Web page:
It’s all that’s on Hal’s mind: pressure.
Millions of tonnes of water overhead constantly press down on the submersible. It’s built to an existing specification; a design iterated upon and propagated across human space decades before. What they call a standard template machine. Proven.
The raw materials that compose it were scraped together by the involuntary colonists from the scraps of the wreck and what few minerals their other haphazard equipment has been able to liberate from beneath the ice. But the fabricators took in what the colonists had, and what they output fell within all the standard minimum safety parameters for the planned depth.
The submersible’s cabin groans, terribly slow and even, as the beast’s tentacle tightens its grip. Someone whimpers. No one else hushes them, even as they all hold their breath.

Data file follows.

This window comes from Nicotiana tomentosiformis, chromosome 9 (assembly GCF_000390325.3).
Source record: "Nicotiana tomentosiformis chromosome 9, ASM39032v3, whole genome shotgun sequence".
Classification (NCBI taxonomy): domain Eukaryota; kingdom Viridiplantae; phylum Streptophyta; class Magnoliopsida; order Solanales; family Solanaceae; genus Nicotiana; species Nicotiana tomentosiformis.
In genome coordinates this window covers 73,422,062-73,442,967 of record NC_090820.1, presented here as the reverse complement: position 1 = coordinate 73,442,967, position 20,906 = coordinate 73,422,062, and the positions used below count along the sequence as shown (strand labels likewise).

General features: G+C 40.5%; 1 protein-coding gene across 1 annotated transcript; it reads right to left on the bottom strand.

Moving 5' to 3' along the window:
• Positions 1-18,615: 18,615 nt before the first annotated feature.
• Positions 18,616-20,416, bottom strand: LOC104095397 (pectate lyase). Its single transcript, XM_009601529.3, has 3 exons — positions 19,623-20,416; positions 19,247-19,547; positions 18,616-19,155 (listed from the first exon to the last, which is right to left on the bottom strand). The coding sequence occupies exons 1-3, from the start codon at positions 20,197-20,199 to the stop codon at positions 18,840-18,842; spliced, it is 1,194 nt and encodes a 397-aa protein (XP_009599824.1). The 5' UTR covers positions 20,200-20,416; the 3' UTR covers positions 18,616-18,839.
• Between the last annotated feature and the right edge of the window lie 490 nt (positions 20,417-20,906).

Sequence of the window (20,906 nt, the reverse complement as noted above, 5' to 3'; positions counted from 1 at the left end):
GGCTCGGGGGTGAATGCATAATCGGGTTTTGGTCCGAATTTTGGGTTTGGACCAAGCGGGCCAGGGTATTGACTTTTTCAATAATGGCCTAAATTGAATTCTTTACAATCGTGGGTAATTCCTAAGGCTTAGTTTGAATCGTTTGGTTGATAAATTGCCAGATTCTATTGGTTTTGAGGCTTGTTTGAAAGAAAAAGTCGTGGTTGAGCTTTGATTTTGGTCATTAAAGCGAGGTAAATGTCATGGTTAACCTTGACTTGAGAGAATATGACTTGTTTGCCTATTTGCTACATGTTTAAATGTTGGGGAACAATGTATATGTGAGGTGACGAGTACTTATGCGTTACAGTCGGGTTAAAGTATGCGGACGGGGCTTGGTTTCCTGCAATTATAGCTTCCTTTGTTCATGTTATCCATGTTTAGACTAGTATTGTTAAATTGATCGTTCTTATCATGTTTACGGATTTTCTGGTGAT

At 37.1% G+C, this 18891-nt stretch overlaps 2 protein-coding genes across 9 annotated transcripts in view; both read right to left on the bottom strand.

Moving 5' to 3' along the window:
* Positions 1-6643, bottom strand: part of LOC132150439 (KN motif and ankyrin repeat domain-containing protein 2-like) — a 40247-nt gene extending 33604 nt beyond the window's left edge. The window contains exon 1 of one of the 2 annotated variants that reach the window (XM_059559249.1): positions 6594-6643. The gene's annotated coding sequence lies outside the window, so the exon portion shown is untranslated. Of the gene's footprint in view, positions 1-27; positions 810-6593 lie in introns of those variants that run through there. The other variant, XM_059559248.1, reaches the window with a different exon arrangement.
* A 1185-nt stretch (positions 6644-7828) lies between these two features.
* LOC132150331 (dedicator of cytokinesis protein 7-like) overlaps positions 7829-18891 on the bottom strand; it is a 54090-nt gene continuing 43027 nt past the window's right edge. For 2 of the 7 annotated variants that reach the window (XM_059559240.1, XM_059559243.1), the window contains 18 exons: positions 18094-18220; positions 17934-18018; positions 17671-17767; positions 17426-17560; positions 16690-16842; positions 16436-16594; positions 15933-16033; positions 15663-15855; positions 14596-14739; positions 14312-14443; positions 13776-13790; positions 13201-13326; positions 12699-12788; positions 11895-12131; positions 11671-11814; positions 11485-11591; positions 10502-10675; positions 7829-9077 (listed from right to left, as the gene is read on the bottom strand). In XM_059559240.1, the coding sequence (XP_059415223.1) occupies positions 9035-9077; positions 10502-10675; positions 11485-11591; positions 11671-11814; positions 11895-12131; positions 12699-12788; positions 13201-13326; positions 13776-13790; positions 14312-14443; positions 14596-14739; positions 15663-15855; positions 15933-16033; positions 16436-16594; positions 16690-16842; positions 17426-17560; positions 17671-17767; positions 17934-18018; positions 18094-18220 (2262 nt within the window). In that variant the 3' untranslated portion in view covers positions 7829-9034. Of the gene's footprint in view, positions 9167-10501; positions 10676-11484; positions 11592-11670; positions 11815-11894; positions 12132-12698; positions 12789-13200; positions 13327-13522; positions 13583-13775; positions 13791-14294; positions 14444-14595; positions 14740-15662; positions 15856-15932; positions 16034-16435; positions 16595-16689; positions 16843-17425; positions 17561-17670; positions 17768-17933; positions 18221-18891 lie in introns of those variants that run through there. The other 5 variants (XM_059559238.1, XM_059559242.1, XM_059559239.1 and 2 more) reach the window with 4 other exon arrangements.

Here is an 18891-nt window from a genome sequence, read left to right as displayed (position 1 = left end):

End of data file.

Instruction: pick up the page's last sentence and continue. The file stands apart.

Hal wishes the submersible had met more of the standard safety parameters. Although nothing is designed for this. Although none of the colonists now trapped with him in this tiny reinforced bubble of metal and glass expected to find something like this down here. Or, more exactly, to be found by it.
The tentacle – or perhaps the arm, if this creature has more in common with terrestrial cephalopods than superficial appearances – shifts again. Hal watches in appalled silence as hundreds of suckers pucker and undulate, rippling across the glass bubble of the submersible’s cockpit. In the gaps between its labyrinthine flesh there is only darkness.
They are going to die down here.